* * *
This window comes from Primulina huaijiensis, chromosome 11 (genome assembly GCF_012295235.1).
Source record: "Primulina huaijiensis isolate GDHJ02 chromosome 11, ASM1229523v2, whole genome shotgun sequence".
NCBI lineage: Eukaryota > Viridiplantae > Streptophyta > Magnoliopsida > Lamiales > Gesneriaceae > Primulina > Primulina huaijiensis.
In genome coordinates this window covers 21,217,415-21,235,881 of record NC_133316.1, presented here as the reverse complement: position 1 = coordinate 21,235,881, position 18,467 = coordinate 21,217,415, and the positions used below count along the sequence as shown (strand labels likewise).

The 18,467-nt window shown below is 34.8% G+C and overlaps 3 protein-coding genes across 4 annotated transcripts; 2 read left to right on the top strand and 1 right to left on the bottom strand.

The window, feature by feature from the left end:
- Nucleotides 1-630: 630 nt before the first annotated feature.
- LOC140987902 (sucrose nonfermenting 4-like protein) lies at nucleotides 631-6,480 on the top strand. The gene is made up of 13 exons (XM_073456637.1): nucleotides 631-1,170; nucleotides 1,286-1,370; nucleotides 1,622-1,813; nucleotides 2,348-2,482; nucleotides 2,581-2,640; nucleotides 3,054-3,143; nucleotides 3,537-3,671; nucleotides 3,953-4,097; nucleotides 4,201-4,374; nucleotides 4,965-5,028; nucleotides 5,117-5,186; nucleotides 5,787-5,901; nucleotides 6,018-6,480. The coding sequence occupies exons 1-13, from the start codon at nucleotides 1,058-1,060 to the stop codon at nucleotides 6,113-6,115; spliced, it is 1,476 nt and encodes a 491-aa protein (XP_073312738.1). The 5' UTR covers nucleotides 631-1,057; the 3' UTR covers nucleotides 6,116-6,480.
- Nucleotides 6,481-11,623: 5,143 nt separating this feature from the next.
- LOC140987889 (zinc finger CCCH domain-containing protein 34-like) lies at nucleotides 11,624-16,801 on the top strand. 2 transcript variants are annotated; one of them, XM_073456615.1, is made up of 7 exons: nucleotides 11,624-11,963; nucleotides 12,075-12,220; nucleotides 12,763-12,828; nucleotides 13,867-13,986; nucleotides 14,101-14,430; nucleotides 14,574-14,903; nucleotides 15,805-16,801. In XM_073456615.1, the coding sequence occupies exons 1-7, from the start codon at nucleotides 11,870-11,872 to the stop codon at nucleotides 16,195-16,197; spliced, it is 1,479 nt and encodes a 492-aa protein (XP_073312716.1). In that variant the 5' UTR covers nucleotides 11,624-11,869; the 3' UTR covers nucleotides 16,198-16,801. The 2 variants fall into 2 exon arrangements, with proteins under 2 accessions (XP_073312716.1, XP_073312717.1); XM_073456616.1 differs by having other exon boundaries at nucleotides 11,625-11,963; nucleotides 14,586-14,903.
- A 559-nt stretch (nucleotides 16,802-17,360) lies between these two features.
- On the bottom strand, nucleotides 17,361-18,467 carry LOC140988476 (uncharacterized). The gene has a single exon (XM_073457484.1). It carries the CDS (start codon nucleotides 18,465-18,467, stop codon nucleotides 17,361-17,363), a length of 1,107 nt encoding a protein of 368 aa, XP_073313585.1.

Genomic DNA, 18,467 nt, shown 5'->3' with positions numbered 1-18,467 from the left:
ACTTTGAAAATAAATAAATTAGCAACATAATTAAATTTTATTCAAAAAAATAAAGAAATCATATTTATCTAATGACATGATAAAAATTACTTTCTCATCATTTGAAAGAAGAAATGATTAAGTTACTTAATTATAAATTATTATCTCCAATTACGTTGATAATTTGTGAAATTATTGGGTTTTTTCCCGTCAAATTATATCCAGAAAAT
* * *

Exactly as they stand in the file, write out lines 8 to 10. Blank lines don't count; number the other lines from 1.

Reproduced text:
- LOC140987902 (sucrose nonfermenting 4-like protein) lies at nucleotides 631-6,480 on the top strand. The gene is made up of 13 exons (XM_073456637.1): nucleotides 631-1,170; nucleotides 1,286-1,370; nucleotides 1,622-1,813; nucleotides 2,348-2,482; nucleotides 2,581-2,640; nucleotides 3,054-3,143; nucleotides 3,537-3,671; nucleotides 3,953-4,097; nucleotides 4,201-4,374; nucleotides 4,965-5,028; nucleotides 5,117-5,186; nucleotides 5,787-5,901; nucleotides 6,018-6,480. The coding sequence occupies exons 1-13, from the start codon at nucleotides 1,058-1,060 to the stop codon at nucleotides 6,113-6,115; spliced, it is 1,476 nt and encodes a 491-aa protein (XP_073312738.1). The 5' UTR covers nucleotides 631-1,057; the 3' UTR covers nucleotides 6,116-6,480.
- Nucleotides 6,481-11,623: 5,143 nt separating this feature from the next.
- LOC140987889 (zinc finger CCCH domain-containing protein 34-like) lies at nucleotides 11,624-16,801 on the top strand. 2 transcript variants are annotated; one of them, XM_073456615.1, is made up of 7 exons: nucleotides 11,624-11,963; nucleotides 12,075-12,220; nucleotides 12,763-12,828; nucleotides 13,867-13,986; nucleotides 14,101-14,430; nucleotides 14,574-14,903; nucleotides 15,805-16,801. In XM_073456615.1, the coding sequence occupies exons 1-7, from the start codon at nucleotides 11,870-11,872 to the stop codon at nucleotides 16,195-16,197; spliced, it is 1,479 nt and encodes a 492-aa protein (XP_073312716.1). In that variant the 5' UTR covers nucleotides 11,624-11,869; the 3' UTR covers nucleotides 16,198-16,801. The 2 variants fall into 2 exon arrangements, with proteins under 2 accessions (XP_073312716.1, XP_073312717.1); XM_073456616.1 differs by having other exon boundaries at nucleotides 11,625-11,963; nucleotides 14,586-14,903.